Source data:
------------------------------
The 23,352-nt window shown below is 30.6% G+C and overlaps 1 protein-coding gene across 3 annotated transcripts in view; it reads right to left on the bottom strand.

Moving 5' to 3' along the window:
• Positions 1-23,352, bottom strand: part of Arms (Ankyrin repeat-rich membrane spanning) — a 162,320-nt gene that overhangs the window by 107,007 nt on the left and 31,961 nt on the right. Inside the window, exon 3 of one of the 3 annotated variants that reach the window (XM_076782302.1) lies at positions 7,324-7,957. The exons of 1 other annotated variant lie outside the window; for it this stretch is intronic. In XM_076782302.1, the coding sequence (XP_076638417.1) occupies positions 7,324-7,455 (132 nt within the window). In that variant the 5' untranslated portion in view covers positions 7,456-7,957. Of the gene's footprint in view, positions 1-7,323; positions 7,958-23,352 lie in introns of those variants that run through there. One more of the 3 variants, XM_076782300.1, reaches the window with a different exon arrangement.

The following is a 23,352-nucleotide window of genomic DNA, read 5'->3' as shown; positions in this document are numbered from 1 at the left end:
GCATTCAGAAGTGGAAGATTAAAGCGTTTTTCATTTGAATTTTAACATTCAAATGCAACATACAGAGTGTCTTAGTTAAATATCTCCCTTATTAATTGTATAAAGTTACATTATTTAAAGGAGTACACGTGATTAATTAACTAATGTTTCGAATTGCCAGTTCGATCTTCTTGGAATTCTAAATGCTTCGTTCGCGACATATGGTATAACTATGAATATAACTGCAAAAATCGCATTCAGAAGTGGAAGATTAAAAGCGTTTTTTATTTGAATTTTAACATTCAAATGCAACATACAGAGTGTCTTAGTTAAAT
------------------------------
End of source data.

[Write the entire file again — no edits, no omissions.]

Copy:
The 23,352-nt window shown below is 30.6% G+C and overlaps 1 protein-coding gene across 3 annotated transcripts in view; it reads right to left on the bottom strand.

Moving 5' to 3' along the window:
• Positions 1-23,352, bottom strand: part of Arms (Ankyrin repeat-rich membrane spanning) — a 162,320-nt gene that overhangs the window by 107,007 nt on the left and 31,961 nt on the right. Inside the window, exon 3 of one of the 3 annotated variants that reach the window (XM_076782302.1) lies at positions 7,324-7,957. The exons of 1 other annotated variant lie outside the window; for it this stretch is intronic. In XM_076782302.1, the coding sequence (XP_076638417.1) occupies positions 7,324-7,455 (132 nt within the window). In that variant the 5' untranslated portion in view covers positions 7,456-7,957. Of the gene's footprint in view, positions 1-7,323; positions 7,958-23,352 lie in introns of those variants that run through there. One more of the 3 variants, XM_076782300.1, reaches the window with a different exon arrangement.

The following is a 23,352-nucleotide window of genomic DNA, read 5'->3' as shown; positions in this document are numbered from 1 at the left end:
GCATTCAGAAGTGGAAGATTAAAGCGTTTTTCATTTGAATTTTAACATTCAAATGCAACATACAGAGTGTCTTAGTTAAATATCTCCCTTATTAATTGTATAAAGTTACATTATTTAAAGGAGTACACGTGATTAATTAACTAATGTTTCGAATTGCCAGTTCGATCTTCTTGGAATTCTAAATGCTTCGTTCGCGACATATGGTATAACTATGAATATAACTGCAAAAATCGCATTCAGAAGTGGAAGATTAAAAGCGTTTTTTATTTGAATTTTAACATTCAAATGCAACATACAGAGTGTCTTAGTTAAAT